The next post in our Race and Crime series is an introduction to Muslim hate crime from Natascha Wooliams and Katja Swinnock.
What is Islamphobia?
‘Hate crime’ is not limited to physical attacks, it includes a wide range of criminal activity from offensive graffiti, damage to property, harassment, intimidation and verbal abuse. Anti-Muslim hate crime falls under the category of ‘religious hate crime’, where the crime is perceived, by the victim or any other person, to be motivated by a prejudice against a person’s religion or perceived religion.
According to the Oxford English Dictionary the first recorded use of the term ‘Islamophobia’ was in an article in the journal ‘Insight’ on 4th February 1991 as an extension of the term ‘xenophobia’. ‘Islamophobia’ means a dread or hatred of Islam, which is extended to a fear and hate of all Muslims.
In the third installment of our Race and Crime series Teeah Blake introduces the issues around disproportionate stop and search practices in the UK.
Philando Castile, Alton Sterling, Eric Garner, Freddie Gray, Tamir Rice. Recognise these names? Perhaps you would recognise their faces. They are just a few of the unarmed Black men who have been killed by police in the USA in recent years, and with the help of camera phones and Facebook live, we have been able to see these shootings as and when they happen. The media coverage of these events has been extensive and received by many, leading to the re-ignition of the Black Lives Matter Campaign (#BLM) with protests all over the USA, as well as here in the UK.
Courtesy of Imgur
This most violent type of racial discrimination is rarely seen in the UK. However, there is evidence of a persistent and damaging form of discrimination against ethnic minorities by police officers in the form of disproportionate stop and search.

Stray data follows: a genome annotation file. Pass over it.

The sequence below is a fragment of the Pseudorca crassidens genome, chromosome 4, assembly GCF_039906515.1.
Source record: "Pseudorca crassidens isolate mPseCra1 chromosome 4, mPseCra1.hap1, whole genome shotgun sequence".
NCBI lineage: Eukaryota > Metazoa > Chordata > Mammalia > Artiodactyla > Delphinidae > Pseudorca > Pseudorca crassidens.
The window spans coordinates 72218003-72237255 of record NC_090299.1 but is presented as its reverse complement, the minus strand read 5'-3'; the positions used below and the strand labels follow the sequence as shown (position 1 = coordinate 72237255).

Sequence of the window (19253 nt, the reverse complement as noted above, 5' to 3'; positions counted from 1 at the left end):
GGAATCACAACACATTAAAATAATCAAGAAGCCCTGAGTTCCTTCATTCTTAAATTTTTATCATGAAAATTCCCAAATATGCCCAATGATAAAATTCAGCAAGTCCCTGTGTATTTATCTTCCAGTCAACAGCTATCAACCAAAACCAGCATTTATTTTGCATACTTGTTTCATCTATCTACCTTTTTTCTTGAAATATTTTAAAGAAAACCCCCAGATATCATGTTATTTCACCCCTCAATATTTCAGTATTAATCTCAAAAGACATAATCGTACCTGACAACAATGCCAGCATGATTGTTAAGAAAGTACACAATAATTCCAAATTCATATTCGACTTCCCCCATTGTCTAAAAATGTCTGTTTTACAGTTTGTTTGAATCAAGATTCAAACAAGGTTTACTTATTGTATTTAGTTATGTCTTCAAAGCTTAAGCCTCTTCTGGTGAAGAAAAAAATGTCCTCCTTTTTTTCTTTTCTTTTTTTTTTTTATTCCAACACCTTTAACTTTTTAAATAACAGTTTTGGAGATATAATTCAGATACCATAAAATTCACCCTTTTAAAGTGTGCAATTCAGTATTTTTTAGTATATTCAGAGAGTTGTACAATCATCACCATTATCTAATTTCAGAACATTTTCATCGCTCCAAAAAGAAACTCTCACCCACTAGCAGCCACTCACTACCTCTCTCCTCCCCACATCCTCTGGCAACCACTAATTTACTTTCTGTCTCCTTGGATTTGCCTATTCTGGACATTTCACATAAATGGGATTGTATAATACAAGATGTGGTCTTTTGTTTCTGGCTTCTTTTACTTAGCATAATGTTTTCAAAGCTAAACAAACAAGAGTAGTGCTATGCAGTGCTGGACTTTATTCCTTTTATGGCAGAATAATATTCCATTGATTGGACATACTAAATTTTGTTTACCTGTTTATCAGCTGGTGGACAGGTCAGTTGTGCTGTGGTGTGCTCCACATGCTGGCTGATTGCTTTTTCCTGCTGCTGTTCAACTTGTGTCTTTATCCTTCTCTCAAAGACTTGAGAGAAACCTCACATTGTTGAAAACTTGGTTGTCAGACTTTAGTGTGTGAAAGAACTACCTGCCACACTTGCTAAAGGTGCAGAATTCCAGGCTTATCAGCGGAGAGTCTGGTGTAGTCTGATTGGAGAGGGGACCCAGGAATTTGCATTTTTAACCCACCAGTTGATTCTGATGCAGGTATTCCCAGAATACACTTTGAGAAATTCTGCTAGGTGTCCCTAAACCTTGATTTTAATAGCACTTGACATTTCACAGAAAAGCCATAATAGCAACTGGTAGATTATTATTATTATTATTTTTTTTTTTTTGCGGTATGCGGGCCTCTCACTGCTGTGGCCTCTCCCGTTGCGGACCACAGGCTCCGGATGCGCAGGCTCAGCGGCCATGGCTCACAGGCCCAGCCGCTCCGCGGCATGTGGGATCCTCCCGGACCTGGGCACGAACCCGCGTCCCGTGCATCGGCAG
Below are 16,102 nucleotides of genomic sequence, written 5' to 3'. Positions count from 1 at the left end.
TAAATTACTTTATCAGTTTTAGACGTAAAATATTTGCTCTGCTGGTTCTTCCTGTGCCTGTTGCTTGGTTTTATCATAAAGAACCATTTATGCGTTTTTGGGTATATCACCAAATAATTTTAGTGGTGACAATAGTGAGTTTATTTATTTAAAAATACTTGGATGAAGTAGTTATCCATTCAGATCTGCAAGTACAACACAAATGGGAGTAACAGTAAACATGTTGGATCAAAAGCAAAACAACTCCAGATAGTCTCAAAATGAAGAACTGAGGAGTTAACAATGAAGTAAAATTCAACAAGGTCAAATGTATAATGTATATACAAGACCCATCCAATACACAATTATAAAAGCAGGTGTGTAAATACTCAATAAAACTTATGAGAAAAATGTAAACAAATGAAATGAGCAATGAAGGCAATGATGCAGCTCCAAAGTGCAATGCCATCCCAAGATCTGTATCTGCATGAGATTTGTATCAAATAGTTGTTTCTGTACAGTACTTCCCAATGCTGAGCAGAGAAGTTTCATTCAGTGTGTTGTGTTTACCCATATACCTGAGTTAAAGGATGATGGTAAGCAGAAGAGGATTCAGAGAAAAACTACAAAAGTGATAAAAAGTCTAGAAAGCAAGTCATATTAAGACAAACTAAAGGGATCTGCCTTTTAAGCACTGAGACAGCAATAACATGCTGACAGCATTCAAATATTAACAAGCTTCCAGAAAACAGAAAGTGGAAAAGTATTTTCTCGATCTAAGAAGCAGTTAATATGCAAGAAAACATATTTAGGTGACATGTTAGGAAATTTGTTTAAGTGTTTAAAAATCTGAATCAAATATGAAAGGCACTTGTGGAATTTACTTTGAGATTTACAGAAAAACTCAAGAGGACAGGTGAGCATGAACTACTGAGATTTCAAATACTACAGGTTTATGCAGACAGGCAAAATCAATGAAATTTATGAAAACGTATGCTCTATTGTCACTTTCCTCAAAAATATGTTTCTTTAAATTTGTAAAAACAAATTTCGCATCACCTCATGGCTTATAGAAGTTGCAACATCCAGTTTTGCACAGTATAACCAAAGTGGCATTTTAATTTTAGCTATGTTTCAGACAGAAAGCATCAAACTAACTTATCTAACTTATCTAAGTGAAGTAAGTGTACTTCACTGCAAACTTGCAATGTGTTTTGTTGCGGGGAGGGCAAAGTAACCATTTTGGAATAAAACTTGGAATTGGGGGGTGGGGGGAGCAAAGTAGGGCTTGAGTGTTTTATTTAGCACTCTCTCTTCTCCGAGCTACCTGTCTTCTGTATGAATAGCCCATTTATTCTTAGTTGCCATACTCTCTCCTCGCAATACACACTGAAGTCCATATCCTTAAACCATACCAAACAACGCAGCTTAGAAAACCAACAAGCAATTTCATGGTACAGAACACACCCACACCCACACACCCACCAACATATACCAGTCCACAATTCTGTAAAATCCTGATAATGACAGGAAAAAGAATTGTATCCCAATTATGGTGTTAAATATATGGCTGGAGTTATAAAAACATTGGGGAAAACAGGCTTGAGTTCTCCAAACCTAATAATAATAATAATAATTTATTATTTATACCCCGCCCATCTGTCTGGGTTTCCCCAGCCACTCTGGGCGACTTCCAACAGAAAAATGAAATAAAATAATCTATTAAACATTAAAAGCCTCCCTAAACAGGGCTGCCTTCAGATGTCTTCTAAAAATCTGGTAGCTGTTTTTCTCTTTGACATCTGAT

Image courtesy Chris White (www.flickr.com/photos/76345608@N00)
Although most of us are aware that the police carry out stop and searches, few of us will have first-hand experience of the process. This means we’re basing our understanding of stop and search on television, newspapers and other pieces of media, which don’t always give the full picture. Luckily, the Ahmed Iqbal Ullah Race Relations Resource Centre has a great selection of resources, making it easy to learn more about the nature of stop and searches on minority ethnic groups.
In Harper’s well-acclaimed To Kill A Mockingbird, Tom was treated as a second-class citizen and received an unfair trial after being accused of raping a white woman. Despite significant evidence proving his innocence, he was convicted, based largely on his skin colour. Although it is an overstatement to say that Tom is the fictional equivalent of the average, working-class African American defendant, it is undeniable that some institutionalised racism and disparities in sentencing do exist in real life.
In this post Dr Claire Fox, our Academic Director here at the Resource Centre and Senior Lecturer in Criminology at the University’s School of Law, introduces a recent student engagement project and the Race and Crime blog post series.
Courtesy of Tandana Archive
The Resource Centre has a wealth of resources that are regularly accessed by members of the public, community groups and professionals, as well as staff and students from across the University of Manchester and beyond. However, we recently identified a bit of gap in our user groups – that of undergraduate students from some sections of our own university. Our collections are highly relevant to undergraduate study across a wide range of humanities disciplines, but facilitating students to come down from campus to our location in Manchester Central Library is an ongoing challenge. Continue reading →